When one studies any form of reading matter – poems, prose, novels, newspapers, or factual texts – one reads and understands such texts from the place we ourselves have reached in our life up until that point. We gather information, ideas, knowledge, understanding and experiences from life and place our values and interpretations on the words that we read. In order for us to understand another’s words, and for them to make sense, we have to have had a similar experience; otherwise our perception filter will prevent the words from reaching our understanding. It is like trying to read a book that you have no interest in. You read the words that are printed on the page, but their meaning, intent and purpose is lost to you and has no meaning or significance.
As our consciousness expands we are able to understand and comprehend greater and more complex language and concepts. It is often then the case that if we return to those same books and papers at a later date, we view them through different eyes, with an altogether different undersstanding.
Politicians and public figures are often criticised for using 100 words when just one would have sufficed. They use words in order to distract, and to shift the blame to their adversaries, so that they then look good. Salesmen (and women) also use this tactic to distract, piling the pressure on until you reluctantly agree to sign on the dotted line, in a desperate move to get rid of them. Sometimes though, when we have an important point to make, using more words is the best way to ensure that we are understood. These extra words are important, for they lay the foundations that are necessary to minimise misunderstandings. They enable us to explain, give context, a framework, or perspective, so the person reading can better understand what lies behind the words and the meaning that they are trying to convey.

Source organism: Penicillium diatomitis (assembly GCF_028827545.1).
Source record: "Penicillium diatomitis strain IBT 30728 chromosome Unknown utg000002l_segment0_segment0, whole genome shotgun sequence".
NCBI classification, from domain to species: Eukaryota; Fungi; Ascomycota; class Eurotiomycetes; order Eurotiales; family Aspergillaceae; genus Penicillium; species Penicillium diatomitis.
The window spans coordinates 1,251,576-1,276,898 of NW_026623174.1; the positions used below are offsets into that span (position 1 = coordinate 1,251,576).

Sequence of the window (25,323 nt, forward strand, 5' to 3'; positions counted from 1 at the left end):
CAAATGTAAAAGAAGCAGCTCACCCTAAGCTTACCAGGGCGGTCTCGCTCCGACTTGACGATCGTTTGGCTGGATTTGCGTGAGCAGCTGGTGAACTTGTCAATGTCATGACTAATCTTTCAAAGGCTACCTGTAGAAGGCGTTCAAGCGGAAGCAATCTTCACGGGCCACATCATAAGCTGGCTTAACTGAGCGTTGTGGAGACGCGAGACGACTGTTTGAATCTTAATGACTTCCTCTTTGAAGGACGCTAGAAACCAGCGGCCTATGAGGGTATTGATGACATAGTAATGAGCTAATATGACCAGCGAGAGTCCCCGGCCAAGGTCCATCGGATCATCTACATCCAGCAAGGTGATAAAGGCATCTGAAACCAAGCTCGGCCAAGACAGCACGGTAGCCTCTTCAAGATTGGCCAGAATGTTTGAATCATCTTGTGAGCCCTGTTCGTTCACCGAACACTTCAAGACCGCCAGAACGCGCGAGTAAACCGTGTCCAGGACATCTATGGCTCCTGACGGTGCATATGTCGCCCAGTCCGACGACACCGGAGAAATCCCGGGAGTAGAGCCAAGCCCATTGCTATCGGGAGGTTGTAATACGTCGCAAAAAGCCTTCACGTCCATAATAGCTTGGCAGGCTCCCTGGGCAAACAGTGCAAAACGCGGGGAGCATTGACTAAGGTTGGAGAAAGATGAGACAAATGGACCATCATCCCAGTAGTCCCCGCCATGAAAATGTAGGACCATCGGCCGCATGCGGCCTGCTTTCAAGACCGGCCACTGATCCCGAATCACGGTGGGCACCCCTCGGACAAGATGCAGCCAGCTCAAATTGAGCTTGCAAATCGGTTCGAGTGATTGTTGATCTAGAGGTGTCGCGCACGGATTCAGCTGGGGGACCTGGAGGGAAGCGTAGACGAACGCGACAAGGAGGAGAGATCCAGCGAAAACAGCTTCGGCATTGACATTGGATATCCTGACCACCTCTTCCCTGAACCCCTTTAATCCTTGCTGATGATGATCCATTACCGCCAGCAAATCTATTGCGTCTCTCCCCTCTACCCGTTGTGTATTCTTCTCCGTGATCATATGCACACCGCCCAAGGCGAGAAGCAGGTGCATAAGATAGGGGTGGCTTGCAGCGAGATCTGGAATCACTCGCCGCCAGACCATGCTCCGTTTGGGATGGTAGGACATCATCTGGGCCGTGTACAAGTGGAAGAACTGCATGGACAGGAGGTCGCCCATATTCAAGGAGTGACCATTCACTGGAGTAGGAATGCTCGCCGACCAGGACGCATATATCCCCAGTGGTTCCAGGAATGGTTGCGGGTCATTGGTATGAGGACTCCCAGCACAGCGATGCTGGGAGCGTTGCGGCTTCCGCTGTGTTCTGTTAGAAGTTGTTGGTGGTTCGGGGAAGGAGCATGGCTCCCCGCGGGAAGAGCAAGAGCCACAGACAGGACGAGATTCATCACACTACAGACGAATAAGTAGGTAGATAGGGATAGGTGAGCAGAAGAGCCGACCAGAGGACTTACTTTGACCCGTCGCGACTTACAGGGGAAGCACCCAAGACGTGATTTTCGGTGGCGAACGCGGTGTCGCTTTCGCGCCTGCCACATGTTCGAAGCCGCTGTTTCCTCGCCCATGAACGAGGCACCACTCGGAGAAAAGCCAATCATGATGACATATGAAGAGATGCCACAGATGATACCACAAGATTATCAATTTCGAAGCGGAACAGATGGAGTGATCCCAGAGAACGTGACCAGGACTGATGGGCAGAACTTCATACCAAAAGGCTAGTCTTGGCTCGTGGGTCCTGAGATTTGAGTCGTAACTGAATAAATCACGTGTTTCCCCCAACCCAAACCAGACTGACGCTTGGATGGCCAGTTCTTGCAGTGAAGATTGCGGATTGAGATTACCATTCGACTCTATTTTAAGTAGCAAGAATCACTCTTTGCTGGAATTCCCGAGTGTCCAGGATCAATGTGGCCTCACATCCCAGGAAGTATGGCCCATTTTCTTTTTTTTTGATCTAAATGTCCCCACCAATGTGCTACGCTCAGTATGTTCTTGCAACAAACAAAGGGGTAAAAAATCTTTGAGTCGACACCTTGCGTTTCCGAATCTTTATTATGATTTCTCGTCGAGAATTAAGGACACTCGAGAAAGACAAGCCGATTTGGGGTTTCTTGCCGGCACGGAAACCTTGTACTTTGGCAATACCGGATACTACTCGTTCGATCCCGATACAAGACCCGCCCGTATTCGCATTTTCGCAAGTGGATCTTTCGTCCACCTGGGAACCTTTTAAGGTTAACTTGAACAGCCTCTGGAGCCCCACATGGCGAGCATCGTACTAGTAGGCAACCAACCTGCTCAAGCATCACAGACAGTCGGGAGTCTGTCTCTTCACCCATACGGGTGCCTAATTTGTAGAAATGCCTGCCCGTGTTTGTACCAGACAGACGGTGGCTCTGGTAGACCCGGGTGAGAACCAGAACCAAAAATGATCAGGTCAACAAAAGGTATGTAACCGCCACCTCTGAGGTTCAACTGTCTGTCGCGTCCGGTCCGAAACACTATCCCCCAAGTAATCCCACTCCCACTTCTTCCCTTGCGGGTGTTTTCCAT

As we grow spiritually, emotionally and mentally, the universe throws us into situations that test our progress. These tests provide confirmation that we are moving in the right direction and in the right way. When one embraces spirituality, then one also has to learn in some ways, a whole new language; a language that is alien to those who have no concept of these matters, words such as aura, chakra and ego. The words and the language that you use are incomprehensible to these people, who slowly drift away, as we no longer have anything in common with them. Looking back on my own life, many of my friendships from before I embraced spirituality were based on an inability to embrace the present, through the need to complain about problems with bosses, colleagues or other so called friends.